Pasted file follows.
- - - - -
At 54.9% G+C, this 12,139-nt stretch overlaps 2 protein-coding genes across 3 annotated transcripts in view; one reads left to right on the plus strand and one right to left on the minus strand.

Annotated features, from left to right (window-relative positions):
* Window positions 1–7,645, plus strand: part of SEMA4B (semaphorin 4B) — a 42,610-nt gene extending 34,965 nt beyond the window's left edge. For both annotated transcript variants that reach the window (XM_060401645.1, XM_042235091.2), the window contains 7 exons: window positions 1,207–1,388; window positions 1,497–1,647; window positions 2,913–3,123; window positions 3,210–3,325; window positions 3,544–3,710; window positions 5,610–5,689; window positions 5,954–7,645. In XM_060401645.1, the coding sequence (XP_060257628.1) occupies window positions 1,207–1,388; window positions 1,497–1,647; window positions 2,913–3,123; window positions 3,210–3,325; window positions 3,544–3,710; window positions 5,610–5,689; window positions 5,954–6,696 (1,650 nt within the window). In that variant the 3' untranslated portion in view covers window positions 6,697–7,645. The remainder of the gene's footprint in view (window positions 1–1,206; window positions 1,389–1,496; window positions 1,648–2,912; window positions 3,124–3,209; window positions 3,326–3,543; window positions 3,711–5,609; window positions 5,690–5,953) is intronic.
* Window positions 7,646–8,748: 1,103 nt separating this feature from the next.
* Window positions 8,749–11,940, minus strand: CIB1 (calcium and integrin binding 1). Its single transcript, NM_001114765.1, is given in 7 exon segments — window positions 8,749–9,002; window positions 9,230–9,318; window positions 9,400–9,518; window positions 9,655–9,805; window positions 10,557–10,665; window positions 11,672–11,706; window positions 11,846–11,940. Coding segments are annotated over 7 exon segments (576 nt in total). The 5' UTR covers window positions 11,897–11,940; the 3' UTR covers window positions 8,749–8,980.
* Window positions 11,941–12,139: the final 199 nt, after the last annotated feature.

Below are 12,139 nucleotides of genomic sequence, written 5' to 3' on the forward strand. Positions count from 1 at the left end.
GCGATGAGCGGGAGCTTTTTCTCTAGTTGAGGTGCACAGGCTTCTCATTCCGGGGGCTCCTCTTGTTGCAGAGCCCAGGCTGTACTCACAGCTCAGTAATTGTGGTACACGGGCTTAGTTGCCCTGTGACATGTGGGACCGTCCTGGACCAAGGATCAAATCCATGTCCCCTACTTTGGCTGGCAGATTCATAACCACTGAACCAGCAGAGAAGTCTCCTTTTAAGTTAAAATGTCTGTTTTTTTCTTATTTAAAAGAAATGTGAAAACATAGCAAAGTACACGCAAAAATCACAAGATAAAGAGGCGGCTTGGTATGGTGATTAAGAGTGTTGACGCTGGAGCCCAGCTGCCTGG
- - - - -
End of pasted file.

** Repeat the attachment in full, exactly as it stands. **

At 54.9% G+C, this 12,139-nt stretch overlaps 2 protein-coding genes across 3 annotated transcripts in view; one reads left to right on the plus strand and one right to left on the minus strand.

Annotated features, from left to right (window-relative positions):
* Window positions 1–7,645, plus strand: part of SEMA4B (semaphorin 4B) — a 42,610-nt gene extending 34,965 nt beyond the window's left edge. For both annotated transcript variants that reach the window (XM_060401645.1, XM_042235091.2), the window contains 7 exons: window positions 1,207–1,388; window positions 1,497–1,647; window positions 2,913–3,123; window positions 3,210–3,325; window positions 3,544–3,710; window positions 5,610–5,689; window positions 5,954–7,645. In XM_060401645.1, the coding sequence (XP_060257628.1) occupies window positions 1,207–1,388; window positions 1,497–1,647; window positions 2,913–3,123; window positions 3,210–3,325; window positions 3,544–3,710; window positions 5,610–5,689; window positions 5,954–6,696 (1,650 nt within the window). In that variant the 3' untranslated portion in view covers window positions 6,697–7,645. The remainder of the gene's footprint in view (window positions 1–1,206; window positions 1,389–1,496; window positions 1,648–2,912; window positions 3,124–3,209; window positions 3,326–3,543; window positions 3,711–5,609; window positions 5,690–5,953) is intronic.
* Window positions 7,646–8,748: 1,103 nt separating this feature from the next.
* Window positions 8,749–11,940, minus strand: CIB1 (calcium and integrin binding 1). Its single transcript, NM_001114765.1, is given in 7 exon segments — window positions 8,749–9,002; window positions 9,230–9,318; window positions 9,400–9,518; window positions 9,655–9,805; window positions 10,557–10,665; window positions 11,672–11,706; window positions 11,846–11,940. Coding segments are annotated over 7 exon segments (576 nt in total). The 5' UTR covers window positions 11,897–11,940; the 3' UTR covers window positions 8,749–8,980.
* Window positions 11,941–12,139: the final 199 nt, after the last annotated feature.

Below are 12,139 nucleotides of genomic sequence, written 5' to 3' on the forward strand. Positions count from 1 at the left end.
GCGATGAGCGGGAGCTTTTTCTCTAGTTGAGGTGCACAGGCTTCTCATTCCGGGGGCTCCTCTTGTTGCAGAGCCCAGGCTGTACTCACAGCTCAGTAATTGTGGTACACGGGCTTAGTTGCCCTGTGACATGTGGGACCGTCCTGGACCAAGGATCAAATCCATGTCCCCTACTTTGGCTGGCAGATTCATAACCACTGAACCAGCAGAGAAGTCTCCTTTTAAGTTAAAATGTCTGTTTTTTTCTTATTTAAAAGAAATGTGAAAACATAGCAAAGTACACGCAAAAATCACAAGATAAAGAGGCGGCTTGGTATGGTGATTAAGAGTGTTGACGCTGGAGCCCAGCTGCCTGG